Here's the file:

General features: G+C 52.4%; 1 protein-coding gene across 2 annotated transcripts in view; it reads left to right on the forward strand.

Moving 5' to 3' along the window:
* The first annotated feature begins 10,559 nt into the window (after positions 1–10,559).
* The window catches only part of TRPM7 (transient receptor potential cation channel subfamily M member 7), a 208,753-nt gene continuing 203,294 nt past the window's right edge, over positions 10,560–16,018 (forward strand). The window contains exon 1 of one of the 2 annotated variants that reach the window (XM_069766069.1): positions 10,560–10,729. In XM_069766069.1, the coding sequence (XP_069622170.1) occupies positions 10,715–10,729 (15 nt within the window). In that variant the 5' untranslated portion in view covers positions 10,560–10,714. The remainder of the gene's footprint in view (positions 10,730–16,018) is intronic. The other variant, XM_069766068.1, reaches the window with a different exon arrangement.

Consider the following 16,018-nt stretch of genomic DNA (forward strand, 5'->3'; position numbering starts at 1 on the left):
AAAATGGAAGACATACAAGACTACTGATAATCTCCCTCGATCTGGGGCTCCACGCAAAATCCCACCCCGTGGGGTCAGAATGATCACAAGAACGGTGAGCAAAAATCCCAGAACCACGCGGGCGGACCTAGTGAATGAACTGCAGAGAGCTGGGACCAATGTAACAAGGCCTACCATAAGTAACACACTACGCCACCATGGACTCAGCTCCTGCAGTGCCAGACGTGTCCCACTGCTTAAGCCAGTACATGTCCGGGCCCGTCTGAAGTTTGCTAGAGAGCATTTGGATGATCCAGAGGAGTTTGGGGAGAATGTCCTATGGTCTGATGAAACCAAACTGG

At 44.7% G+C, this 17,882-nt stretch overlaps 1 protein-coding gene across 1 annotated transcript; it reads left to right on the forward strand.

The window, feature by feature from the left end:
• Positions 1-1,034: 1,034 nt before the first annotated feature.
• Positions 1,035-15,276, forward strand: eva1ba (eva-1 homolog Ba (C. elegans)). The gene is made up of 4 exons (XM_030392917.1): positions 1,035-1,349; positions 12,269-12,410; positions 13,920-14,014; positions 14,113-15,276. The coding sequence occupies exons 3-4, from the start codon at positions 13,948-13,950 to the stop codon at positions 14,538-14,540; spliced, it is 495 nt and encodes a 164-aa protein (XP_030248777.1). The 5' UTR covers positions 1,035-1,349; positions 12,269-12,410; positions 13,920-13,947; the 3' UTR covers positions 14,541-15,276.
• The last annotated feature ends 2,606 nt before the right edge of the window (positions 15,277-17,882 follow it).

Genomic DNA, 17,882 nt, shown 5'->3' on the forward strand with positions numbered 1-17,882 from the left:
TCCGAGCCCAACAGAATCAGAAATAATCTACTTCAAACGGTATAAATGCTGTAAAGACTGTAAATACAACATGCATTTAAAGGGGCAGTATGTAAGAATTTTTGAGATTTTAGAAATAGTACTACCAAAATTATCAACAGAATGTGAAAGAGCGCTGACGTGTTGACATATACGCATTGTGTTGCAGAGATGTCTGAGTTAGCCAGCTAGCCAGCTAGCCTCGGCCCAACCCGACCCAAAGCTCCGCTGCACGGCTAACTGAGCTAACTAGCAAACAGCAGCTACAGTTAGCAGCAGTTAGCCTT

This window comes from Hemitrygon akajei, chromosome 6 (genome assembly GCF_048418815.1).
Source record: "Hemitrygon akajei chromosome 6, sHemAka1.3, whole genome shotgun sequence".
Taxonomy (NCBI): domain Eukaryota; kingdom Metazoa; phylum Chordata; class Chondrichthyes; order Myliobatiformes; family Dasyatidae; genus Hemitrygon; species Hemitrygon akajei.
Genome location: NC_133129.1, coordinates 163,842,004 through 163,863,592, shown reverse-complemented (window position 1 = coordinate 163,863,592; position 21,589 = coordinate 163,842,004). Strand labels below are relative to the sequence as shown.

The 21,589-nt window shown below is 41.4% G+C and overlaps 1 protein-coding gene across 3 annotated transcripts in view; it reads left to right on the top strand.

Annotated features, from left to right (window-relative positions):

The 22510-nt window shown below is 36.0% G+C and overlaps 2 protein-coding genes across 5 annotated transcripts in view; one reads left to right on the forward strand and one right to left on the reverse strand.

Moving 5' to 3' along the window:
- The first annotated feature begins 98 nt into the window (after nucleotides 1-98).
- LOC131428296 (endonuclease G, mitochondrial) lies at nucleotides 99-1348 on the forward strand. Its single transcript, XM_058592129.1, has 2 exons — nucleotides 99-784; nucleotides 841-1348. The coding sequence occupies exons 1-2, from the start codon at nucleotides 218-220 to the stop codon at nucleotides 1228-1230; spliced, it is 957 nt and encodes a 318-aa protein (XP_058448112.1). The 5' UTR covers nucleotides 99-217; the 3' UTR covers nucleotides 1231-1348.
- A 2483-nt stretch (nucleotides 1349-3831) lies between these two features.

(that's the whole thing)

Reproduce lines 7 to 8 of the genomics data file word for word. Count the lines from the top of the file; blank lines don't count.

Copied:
At 44.7% G+C, this 17,882-nt stretch overlaps 1 protein-coding gene across 1 annotated transcript; it reads left to right on the forward strand.

The window, feature by feature from the left end: